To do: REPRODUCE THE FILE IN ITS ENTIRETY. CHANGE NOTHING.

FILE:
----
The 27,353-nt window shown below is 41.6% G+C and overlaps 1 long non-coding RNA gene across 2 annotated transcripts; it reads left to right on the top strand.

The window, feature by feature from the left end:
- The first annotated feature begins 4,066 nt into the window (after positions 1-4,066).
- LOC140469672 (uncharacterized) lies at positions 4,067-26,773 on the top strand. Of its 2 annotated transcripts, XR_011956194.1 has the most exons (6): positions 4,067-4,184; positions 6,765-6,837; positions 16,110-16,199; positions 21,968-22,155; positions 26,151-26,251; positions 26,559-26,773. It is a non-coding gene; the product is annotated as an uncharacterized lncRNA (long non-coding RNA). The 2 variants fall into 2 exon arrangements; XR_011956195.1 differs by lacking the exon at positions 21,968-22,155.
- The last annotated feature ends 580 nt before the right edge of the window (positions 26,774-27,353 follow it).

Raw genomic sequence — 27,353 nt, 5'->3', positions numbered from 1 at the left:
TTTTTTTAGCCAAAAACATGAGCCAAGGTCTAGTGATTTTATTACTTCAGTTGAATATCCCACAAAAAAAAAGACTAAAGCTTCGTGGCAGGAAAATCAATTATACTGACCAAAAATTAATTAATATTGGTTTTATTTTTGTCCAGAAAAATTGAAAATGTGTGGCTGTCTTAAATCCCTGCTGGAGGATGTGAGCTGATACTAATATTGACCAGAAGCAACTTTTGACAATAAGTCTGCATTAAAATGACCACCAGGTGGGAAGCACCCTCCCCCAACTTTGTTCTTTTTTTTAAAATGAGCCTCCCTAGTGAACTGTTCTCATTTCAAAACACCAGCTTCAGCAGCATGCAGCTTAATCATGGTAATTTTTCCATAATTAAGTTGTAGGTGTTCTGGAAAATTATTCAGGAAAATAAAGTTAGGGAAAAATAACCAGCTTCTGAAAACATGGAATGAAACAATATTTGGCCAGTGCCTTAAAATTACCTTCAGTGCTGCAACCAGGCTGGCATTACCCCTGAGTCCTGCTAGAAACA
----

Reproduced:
The 27,353-nt window shown below is 41.6% G+C and overlaps 1 long non-coding RNA gene across 2 annotated transcripts; it reads left to right on the top strand.

The window, feature by feature from the left end:
- The first annotated feature begins 4,066 nt into the window (after positions 1-4,066).
- LOC140469672 (uncharacterized) lies at positions 4,067-26,773 on the top strand. Of its 2 annotated transcripts, XR_011956194.1 has the most exons (6): positions 4,067-4,184; positions 6,765-6,837; positions 16,110-16,199; positions 21,968-22,155; positions 26,151-26,251; positions 26,559-26,773. It is a non-coding gene; the product is annotated as an uncharacterized lncRNA (long non-coding RNA). The 2 variants fall into 2 exon arrangements; XR_011956195.1 differs by lacking the exon at positions 21,968-22,155.
- The last annotated feature ends 580 nt before the right edge of the window (positions 26,774-27,353 follow it).

Raw genomic sequence — 27,353 nt, 5'->3', positions numbered from 1 at the left:
TTTTTTTAGCCAAAAACATGAGCCAAGGTCTAGTGATTTTATTACTTCAGTTGAATATCCCACAAAAAAAAAGACTAAAGCTTCGTGGCAGGAAAATCAATTATACTGACCAAAAATTAATTAATATTGGTTTTATTTTTGTCCAGAAAAATTGAAAATGTGTGGCTGTCTTAAATCCCTGCTGGAGGATGTGAGCTGATACTAATATTGACCAGAAGCAACTTTTGACAATAAGTCTGCATTAAAATGACCACCAGGTGGGAAGCACCCTCCCCCAACTTTGTTCTTTTTTTTAAAATGAGCCTCCCTAGTGAACTGTTCTCATTTCAAAACACCAGCTTCAGCAGCATGCAGCTTAATCATGGTAATTTTTCCATAATTAAGTTGTAGGTGTTCTGGAAAATTATTCAGGAAAATAAAGTTAGGGAAAAATAACCAGCTTCTGAAAACATGGAATGAAACAATATTTGGCCAGTGCCTTAAAATTACCTTCAGTGCTGCAACCAGGCTGGCATTACCCCTGAGTCCTGCTAGAAACA